Fentanyl Crises in America


“Fall Coloured Pills” by Martin Cathrae is licensed under CC BY-SA 2.0.

The opioid crisis in the United States is out of control and at the worst it has ever been. The majority of this chaos comes from an infamous substance known as fentanyl. 

NOTE: This article discusses the dangers and the details of the misuse of hard drugs, which may be unsettling or upsetting to some readers.

Fentanyl is a pharmaceutical drug intended for treating chronic pain and is a priority drug for cancer patients. However, the fentanyl that has been causing the majority of overdoses is usually illegally made and is mixed with other drugs such as marijuana, heroin, or cocaine without the consumer’s knowledge, which increases the risk of misuse and therefore overdose. This is because in some cases, fentanyl is easier and cheaper to produce than these substances. Dealers can increase profit by selling these “cut” substances at the same price as the original drug.

The reason it is referred to as “the opioid crisis” is due to the epidemic level of mortality from the overdoses it has caused. Fentanyl is easy to produce, and very potent. This makes it an ideal target for cartels and dealers. Fentanyl can be easily concealed as it has a high price-to-volume ratio. Its potent nature also makes it more dangerous to humans, in which it becomes difficult to tell how much one is taking, and allowing it to quickly overwhelm the body into a more violent and unexpected manner. Overdose due to laced substances is common among young users, as they cannot purchase the substances themselves and buy from unregulated third parties.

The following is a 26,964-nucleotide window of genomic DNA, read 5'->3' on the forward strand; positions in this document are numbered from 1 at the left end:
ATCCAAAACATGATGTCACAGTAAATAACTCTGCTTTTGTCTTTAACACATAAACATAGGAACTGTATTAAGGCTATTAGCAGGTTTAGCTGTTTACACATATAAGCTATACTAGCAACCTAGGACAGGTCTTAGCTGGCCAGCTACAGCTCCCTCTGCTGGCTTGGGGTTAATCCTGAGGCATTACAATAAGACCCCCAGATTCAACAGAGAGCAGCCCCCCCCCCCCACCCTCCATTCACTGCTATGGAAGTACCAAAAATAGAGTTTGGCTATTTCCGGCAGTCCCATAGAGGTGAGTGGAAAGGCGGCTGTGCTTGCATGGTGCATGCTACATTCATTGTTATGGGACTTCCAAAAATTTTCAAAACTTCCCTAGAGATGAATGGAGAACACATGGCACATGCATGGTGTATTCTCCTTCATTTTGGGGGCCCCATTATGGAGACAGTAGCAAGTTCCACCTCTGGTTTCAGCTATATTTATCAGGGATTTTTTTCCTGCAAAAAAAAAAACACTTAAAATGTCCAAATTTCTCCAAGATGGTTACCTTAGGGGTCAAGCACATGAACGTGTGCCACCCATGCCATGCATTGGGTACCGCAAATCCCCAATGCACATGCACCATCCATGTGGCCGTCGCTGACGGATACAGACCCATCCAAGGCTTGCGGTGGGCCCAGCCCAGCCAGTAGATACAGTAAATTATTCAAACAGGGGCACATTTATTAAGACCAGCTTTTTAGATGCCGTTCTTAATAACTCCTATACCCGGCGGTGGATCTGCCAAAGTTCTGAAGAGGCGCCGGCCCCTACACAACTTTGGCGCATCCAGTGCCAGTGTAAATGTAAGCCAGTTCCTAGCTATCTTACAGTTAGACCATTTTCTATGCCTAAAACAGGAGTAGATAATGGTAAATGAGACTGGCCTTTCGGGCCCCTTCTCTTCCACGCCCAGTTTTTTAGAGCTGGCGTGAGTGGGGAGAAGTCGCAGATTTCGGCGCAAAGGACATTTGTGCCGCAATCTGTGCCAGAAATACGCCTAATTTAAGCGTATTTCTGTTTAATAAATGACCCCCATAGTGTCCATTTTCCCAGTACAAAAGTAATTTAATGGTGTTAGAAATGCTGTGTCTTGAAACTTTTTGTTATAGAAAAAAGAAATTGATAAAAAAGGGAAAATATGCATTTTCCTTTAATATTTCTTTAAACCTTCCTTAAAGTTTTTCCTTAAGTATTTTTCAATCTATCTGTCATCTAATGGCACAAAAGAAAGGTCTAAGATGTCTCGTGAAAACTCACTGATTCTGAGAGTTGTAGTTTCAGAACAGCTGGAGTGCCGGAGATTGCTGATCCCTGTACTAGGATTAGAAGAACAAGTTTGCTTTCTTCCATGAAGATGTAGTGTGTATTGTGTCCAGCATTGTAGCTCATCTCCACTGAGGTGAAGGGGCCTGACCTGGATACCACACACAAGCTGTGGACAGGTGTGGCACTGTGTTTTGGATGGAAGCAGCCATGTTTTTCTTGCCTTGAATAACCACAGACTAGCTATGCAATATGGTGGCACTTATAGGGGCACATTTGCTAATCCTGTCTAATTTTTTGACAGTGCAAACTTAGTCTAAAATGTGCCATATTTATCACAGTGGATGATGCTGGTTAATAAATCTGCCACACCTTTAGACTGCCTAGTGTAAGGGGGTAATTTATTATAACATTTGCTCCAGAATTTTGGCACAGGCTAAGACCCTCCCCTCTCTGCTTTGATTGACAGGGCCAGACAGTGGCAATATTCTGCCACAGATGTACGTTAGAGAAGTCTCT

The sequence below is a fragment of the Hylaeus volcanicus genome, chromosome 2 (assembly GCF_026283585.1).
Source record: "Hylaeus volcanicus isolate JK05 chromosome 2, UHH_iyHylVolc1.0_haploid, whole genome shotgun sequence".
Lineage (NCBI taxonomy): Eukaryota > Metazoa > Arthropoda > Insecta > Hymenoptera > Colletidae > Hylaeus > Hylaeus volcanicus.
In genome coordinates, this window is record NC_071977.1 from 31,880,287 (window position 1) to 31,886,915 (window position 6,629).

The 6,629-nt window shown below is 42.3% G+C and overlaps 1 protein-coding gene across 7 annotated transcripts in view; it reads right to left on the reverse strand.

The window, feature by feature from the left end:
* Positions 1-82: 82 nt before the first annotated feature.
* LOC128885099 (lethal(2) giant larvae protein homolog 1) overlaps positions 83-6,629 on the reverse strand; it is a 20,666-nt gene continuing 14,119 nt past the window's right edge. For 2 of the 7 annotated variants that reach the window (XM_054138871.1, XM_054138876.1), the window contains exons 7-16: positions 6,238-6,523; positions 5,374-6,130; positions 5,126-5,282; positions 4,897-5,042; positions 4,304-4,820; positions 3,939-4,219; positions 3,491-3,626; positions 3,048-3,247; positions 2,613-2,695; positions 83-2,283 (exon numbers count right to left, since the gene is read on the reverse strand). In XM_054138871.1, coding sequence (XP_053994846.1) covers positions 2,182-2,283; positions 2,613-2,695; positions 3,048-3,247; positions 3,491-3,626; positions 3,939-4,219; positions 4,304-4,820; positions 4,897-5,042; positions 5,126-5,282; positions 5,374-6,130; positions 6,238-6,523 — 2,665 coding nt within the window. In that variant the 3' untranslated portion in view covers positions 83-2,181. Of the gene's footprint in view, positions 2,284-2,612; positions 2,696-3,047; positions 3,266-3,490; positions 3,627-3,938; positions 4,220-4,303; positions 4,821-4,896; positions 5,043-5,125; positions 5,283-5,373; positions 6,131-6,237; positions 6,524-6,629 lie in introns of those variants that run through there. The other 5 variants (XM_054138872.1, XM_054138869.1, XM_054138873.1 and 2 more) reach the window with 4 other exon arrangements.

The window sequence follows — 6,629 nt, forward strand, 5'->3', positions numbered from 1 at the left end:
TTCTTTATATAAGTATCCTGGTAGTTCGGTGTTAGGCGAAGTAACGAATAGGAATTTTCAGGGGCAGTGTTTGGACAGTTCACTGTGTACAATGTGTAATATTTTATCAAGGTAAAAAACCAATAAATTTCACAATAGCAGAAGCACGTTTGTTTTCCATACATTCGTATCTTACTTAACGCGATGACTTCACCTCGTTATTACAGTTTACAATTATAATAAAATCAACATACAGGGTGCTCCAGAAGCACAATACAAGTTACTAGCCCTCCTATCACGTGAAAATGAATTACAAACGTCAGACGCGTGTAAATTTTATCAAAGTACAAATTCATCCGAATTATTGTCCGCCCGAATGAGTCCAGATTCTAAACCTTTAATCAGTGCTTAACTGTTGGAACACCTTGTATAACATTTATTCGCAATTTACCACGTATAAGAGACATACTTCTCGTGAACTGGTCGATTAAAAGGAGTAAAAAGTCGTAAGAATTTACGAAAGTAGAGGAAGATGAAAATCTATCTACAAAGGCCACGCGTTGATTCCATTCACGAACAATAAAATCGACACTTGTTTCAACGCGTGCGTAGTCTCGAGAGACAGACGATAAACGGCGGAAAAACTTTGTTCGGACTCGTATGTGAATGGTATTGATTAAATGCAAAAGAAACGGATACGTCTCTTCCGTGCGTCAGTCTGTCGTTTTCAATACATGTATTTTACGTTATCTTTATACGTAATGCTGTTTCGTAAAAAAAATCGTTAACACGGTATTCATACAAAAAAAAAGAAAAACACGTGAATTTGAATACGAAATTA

As of December 22nd, 2022 over 300 million dollars has been granted to help fight the crisis of opioid abuse happening in the United States. After the pandemic in 2020, overdoses skyrocketed and the government started taking action to help the people who struggle with substance abuse. Narcan, an inactive opiate that has the intended effect of bringing the heart rate and breathing of a person in opioid overdose back to normal, has become a widely prescribed and sold substance; it is often even supplied for free. It can either be injected in a form similar to an EpiPen or administered in the form of a nasal spray. Most first responders, including police officers, carry Narcan with them, as it is relatively compact and can be utilized with little to no medical experience.

At present, the best tools we have to help individuals who are in danger of overdose are education in early life, increasing access to therapy and other healthcare, harm reduction (making sure people who would already be consuming drugs do them as safely as possible), and educating the public about how to avoid dangerous substances and situations, and how to support addicts or at-risk individuals.